Yee I-Lann: “Maybe a socially-engaged art practice entails not turning away, making space for others and ‘letting go’…” – S.E.A. Focus

Yee I-Lann: “Maybe a socially-engaged art practice entails not turning away, making space for others and ‘letting go’…”

Community and collaboration in the Sabahan artist’s work

Since 2018, Sabahan artist Yee I-Lann, who is represented by Silverlens, has been collaborating with communities of weavers to make tikar, mats woven from bamboo or the Pandanus plant. They hail from two geographies: the inland community of Sabahan Busun and Murut weavers in the town of Keningau, and the sea community of Bajau Sama Dilaut weavers based on the islands of Semporna. This project speaks to a type of socially-engaged art practice where personal history, local knowledge, critical theory, and community engagement meet.

Yee I-Lann, with weaving by Kak Sanah, Kak Kinnuhong, Kak Budi, Kak Roziah, Adik Darwisa, Adik Enidah, Adik Dela, Adik Asima, Adik Dayang, Adik Tasya, Adik Alisya, Adik Erna, ‘Tepo Aniya Nombor Na’ (Mat with a Number), 2020, Bajau Sama DiLaut Pandanus weave with commercial chemical dye. Photo by Andy Chia. Image courtesy of the artist and Silverlens.


Though it is commonly found in tourist markets across Southeast Asia today, the tikar is more than a craft product in I-Lann’s eyes. She sees the woven mat as a platform for communal gathering, where everyone sits together on the same level. The symbol of the mat is juxtaposed against that of the table, an invention introduced to Southeast Asia through the legacy of colonisation. For the artist, the table represents administrative power and hard patriarchal control. As a piece of architecture, the table creates hierarchies by elevating and excluding certain groups. This is opposite of the egalitarian, grassroot platform of the mat which is almost always woven by women.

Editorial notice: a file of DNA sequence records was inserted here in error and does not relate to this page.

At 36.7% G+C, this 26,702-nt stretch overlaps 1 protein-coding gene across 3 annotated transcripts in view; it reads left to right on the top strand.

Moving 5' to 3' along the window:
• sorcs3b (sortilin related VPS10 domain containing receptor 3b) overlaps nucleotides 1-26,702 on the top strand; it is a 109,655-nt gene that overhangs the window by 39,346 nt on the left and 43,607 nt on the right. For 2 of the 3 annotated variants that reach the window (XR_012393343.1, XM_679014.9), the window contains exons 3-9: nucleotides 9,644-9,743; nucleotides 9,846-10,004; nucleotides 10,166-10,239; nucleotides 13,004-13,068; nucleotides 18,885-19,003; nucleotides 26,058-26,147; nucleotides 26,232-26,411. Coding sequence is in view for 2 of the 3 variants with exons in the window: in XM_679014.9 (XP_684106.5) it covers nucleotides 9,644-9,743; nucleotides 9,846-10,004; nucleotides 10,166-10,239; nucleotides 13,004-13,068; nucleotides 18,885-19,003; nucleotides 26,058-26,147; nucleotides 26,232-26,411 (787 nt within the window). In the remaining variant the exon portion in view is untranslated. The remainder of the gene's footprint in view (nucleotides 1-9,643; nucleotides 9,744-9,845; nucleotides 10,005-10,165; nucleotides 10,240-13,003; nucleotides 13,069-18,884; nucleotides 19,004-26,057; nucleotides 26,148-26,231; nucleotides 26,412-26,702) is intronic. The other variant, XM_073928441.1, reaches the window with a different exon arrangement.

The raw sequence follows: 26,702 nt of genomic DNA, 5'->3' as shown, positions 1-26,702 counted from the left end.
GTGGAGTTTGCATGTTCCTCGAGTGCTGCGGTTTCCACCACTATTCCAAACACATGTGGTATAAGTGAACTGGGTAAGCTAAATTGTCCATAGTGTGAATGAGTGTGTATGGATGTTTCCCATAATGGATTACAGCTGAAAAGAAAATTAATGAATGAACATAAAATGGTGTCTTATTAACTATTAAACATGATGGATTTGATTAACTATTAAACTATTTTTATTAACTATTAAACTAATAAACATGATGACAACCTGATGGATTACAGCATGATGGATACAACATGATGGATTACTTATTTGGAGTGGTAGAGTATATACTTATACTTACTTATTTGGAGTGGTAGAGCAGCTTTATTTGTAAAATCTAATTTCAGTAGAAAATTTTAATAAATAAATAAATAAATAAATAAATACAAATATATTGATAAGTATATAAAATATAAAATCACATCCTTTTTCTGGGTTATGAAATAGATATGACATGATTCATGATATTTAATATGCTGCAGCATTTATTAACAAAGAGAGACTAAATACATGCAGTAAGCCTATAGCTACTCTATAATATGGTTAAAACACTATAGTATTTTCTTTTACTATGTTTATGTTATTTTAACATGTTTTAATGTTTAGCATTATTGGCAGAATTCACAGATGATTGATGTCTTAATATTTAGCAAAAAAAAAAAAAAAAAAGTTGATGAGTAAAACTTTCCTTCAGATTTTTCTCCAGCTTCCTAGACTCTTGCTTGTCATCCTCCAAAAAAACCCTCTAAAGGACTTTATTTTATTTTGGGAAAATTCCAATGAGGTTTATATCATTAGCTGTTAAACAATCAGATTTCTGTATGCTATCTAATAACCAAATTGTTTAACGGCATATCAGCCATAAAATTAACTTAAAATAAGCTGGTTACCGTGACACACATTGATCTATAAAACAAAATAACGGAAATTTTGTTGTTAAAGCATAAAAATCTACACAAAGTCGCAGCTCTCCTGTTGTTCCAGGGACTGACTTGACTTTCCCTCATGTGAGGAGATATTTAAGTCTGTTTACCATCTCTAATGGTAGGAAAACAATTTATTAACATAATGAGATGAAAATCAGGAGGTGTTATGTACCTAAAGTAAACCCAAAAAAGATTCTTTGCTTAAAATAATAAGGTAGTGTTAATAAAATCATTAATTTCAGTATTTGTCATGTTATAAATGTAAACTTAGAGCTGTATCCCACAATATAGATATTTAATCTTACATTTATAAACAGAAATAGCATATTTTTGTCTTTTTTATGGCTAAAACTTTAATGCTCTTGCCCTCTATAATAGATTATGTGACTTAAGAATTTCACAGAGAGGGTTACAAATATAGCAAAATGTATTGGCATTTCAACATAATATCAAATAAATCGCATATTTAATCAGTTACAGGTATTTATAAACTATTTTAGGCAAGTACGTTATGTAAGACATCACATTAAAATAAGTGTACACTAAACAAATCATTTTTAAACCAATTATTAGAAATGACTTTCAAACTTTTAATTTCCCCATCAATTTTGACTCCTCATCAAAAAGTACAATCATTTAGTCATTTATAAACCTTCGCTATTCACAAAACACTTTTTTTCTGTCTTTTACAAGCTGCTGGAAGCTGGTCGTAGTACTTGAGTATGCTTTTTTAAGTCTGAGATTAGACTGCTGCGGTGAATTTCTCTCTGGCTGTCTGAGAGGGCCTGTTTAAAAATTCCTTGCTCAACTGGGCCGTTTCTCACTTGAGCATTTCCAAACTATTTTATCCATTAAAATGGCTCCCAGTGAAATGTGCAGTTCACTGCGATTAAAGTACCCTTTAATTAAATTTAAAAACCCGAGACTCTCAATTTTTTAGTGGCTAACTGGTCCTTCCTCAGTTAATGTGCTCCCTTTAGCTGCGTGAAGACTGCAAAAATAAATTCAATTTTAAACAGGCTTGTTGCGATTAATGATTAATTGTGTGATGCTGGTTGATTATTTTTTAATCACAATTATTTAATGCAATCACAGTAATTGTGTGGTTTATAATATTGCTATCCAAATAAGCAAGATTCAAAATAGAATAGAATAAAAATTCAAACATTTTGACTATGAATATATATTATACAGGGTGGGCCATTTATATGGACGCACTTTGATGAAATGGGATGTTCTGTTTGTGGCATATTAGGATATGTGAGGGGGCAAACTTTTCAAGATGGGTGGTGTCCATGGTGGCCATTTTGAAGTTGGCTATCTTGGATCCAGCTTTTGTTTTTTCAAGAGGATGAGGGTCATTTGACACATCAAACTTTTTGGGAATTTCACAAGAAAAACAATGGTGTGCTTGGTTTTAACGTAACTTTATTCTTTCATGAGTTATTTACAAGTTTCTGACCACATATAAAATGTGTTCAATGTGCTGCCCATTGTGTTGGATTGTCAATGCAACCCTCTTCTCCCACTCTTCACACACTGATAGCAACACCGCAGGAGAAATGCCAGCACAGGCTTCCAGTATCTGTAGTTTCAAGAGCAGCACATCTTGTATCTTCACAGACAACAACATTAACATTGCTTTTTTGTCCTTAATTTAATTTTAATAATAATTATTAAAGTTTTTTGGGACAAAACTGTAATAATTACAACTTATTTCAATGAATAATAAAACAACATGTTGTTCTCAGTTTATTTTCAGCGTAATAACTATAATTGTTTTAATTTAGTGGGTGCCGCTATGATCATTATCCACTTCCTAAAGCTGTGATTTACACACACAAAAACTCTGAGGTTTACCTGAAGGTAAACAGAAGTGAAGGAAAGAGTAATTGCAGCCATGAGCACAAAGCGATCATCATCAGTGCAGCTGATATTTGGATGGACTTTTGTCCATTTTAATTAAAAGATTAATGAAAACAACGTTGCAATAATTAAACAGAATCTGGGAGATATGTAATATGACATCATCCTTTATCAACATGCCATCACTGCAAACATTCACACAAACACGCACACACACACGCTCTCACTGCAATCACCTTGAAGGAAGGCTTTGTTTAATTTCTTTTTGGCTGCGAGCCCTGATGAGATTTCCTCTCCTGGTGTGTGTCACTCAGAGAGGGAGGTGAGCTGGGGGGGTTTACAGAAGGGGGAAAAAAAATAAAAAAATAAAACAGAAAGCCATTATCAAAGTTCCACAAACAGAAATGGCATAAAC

Yee I-Lann, ‘TIKAR/MEJA’, 2020, installation view at Art Basel Unlimited 2022. Image courtesy of the artist and Silverlens.

This relationship between the mat and table comes together in the monumental ‘TIKAR/ MEJA’ series which has been exhibited internationally in Manila, Kota Kinabalu, Seoul, Basel, New York and other cities. ‘TIKAR/MEJA’ is the work which marks the start of I-Lann’s ongoing collaboration with the weavers. While their patterns and colours vary, a single standing table floats in the centre of each mat in the series. It suggests that the table can be rolled up, or “eaten” by the mat like in a game of rock, paper, scissors.

Sharing and making space

For I-Lann, conversations are at the heart of a socially-engaged art practice. “Maybe it entails not turning away, taking part in something, embracing responsibility and care,” she says. “It is about building relationships and communities, sharing, and making space for others for collaborative actions and ‘letting go’.” They are actions of inclusion towards collective benefit. Notably, the names of weavers who have worked on each piece are woven into the artwork, acknowledging their labour and essential roles as co-creators and storytellers. This system of mutual support is strengthened through initiatives that invest in the community, such as the building of the Balai Bikin, a community hall next to the weavers’ water village.